PATIENT STORY: Jennifer S. - My Story

Thank you to the Pituitary Network Association ( for sharing patient stories.

Jennifer S. - My Story, a Patient Perspective

8/2/2011    Categories:  Women's Health | Inspirational | Patient Perspectives |Featured Articles

It was initially discovered that I had a pituitary tumor in 1992 after a year of strange periods, emotional strife and infections . They did an MRI after my prolactin levels were slightly elevated, I was lactating out of both breasts. Despite the full lactation, they decided that the lab levels indicated nothing much at all, and so my lesion was declared an incidentaloma.  From 1992 until 2000, I had to beg for MRIs or testing as I was told that any problem I had, if any, was thyroid, PCOS, endometriosis or that I had no issue at all - but it was certainly not pituitary.

I went from endocrinologist to endocrinologist. I waited months to see the doctors noted in magazines only to be told that I had no problem at all. I saw all sorts of specialists as I kept getting sick. I saw infectious disease specialists, dermatologist, oncologists, hematologists. My docs were so mystified they kept giving me HIV testing (all negative) and even sent me to a specialist who could not figure it out either. I was not typical in any way - I did not have diabetes, high glucose or high cholesterol or even high blood pressure. But I gained weight fast, had a bleeding disorder, would not heal, got sick very easily, had acne,  had striae (who thought stretch marks were symtptoms!), and a red sweaty face. I was called a liar many times about my diet, exercise and life.

At one point, like many of us pituitary patients, I gave up and stopped seeing doctors. I got worse. The next doctor I saw was a turning point. I gave my list of symptoms and he was the first to say the word "Cushing's". However, he gave up after one urine test but just saying the word was enough that I could do research and realize Cushing's, sadly, fit me perfectly.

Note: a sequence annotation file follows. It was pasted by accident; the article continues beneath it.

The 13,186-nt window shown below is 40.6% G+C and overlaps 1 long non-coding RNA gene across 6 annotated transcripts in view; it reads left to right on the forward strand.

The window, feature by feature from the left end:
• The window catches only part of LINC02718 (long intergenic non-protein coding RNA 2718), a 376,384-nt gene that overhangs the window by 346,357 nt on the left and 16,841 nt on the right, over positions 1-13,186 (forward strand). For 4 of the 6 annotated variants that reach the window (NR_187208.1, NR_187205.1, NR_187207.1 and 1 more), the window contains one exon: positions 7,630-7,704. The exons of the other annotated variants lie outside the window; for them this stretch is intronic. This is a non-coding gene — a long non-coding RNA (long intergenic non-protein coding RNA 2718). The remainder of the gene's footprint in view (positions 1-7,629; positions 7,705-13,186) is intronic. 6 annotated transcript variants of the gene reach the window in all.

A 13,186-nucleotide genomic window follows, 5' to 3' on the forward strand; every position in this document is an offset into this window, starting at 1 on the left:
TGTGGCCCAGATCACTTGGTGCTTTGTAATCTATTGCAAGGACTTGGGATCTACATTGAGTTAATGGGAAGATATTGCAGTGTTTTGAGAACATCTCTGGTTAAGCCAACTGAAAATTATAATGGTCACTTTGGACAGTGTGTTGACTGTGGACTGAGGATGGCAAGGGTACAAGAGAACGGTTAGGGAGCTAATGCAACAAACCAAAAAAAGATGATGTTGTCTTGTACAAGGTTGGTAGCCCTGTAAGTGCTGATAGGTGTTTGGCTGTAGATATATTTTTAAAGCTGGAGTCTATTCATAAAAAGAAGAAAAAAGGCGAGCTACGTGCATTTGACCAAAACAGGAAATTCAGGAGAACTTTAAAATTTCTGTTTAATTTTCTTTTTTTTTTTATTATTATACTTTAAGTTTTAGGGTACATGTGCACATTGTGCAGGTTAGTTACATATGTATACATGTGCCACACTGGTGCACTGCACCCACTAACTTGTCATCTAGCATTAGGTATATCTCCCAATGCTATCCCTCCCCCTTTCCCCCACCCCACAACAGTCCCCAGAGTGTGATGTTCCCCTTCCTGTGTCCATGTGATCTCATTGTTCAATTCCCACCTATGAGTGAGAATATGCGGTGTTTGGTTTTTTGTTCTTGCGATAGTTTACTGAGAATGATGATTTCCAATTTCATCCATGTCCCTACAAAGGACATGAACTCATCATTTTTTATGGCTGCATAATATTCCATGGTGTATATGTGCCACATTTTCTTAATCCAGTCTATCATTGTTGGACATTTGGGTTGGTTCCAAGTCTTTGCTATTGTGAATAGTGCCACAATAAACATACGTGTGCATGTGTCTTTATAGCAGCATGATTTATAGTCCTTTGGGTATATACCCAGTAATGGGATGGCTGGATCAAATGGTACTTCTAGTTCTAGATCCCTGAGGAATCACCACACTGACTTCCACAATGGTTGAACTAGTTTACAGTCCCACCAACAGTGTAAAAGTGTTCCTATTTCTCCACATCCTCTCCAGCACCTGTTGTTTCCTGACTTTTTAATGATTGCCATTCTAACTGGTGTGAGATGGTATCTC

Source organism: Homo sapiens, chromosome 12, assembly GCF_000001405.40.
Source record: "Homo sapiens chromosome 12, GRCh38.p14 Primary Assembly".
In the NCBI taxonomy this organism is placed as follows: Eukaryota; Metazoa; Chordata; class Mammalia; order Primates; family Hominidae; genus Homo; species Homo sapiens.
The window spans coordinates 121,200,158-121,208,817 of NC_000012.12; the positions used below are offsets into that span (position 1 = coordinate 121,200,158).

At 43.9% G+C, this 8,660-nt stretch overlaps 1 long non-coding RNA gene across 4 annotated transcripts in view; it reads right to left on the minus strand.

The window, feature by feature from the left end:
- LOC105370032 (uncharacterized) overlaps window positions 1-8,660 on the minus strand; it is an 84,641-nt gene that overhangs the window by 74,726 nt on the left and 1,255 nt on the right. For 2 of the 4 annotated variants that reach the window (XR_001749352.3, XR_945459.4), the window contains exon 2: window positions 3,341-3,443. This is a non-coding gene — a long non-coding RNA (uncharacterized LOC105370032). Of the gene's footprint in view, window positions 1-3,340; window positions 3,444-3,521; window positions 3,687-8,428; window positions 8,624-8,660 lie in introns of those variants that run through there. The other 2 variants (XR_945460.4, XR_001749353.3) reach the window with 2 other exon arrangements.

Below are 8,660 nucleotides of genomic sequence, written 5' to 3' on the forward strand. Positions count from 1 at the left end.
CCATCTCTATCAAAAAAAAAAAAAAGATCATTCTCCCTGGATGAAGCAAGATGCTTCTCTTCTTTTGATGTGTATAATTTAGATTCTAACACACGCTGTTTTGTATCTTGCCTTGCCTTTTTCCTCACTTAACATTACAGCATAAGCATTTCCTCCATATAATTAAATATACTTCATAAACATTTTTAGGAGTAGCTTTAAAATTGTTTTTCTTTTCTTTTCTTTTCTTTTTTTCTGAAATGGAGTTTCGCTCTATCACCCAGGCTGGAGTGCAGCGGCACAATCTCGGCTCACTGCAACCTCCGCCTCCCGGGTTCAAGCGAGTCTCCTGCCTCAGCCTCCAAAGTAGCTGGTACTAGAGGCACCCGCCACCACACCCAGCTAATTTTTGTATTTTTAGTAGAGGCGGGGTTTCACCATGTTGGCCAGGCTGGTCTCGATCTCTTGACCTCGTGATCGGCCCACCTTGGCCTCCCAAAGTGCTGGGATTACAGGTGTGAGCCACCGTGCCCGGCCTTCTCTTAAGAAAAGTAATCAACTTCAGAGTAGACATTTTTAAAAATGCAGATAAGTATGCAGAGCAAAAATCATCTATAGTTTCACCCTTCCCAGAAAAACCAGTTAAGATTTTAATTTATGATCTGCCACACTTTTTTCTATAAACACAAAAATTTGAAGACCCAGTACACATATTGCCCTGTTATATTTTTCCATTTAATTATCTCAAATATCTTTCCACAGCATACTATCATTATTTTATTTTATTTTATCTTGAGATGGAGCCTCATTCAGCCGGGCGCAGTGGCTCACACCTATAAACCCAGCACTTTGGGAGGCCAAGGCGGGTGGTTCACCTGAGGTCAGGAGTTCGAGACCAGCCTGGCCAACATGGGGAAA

At that point I did all I could to educate myself on Cushing's syndrome and testing. I would test barely high at times and then normal. I knew I had the cyclical or episodic form and that most doctors do not acknowledge or treat that form. Finally in 2004, I found a doctor that would treat me and I had surgery a few months later after having some elevated testing. They found that I had two lesions - a 3mm prolactinoma and acth secreting corticotroph hyperplasia.

I had a short period where I was ok, but I never lost my Cushing's, In fact, I got worse. So after 2 years, it was decided to remove my adrenals. They were enlarged and showed bilateral cortical hyperplasia.

Since the removal of my adrenals, I have had both shoulders frozen. I have had significant myopathy, proximal weakness and loss of stamina. I was not able to return to work.  My ACTH which was always normal, rose to over 1000 within a few months of surgery. It is currently near 4000. Since my pathology and my diagnosis is a matter of *dispute* as some doctors cannot accept cyclical patients and/or acth secreting hyperplasia, getting aftercare has been a challenge. Aftercare is not being addressed well by doctors. My next treatment option is radiation with no defined target.

  • Be an educated patient. Know the test protocols such as time of test, if ice is needed, medications that mess up testing, etc.
  • Whenever possible, get copies of your records and read them. Many times I was told I was normal and I was not.
  • Network with other patients to learn.
  • Surgical recovery may be a few weeks, hormonal recovery can take years.
  • Just because a doctor worked for you, they may or may not work for someone else so best to direct to doctor lists. Opposite is true as well.
  • Read reliable information. You may not understand the lingo at first but it does sink in later. Save the links or save the pages to read.
  • Everyone's case is different so a best case and worst case may not be you.
  • Most people posting on the internet are there because they have problems, Those that do not are out living their lives - which can make you think everyone is having problems - it is not the case.

Friday, September 14, 2012

Thursday, September 13, 2012

Obesity & Cushing's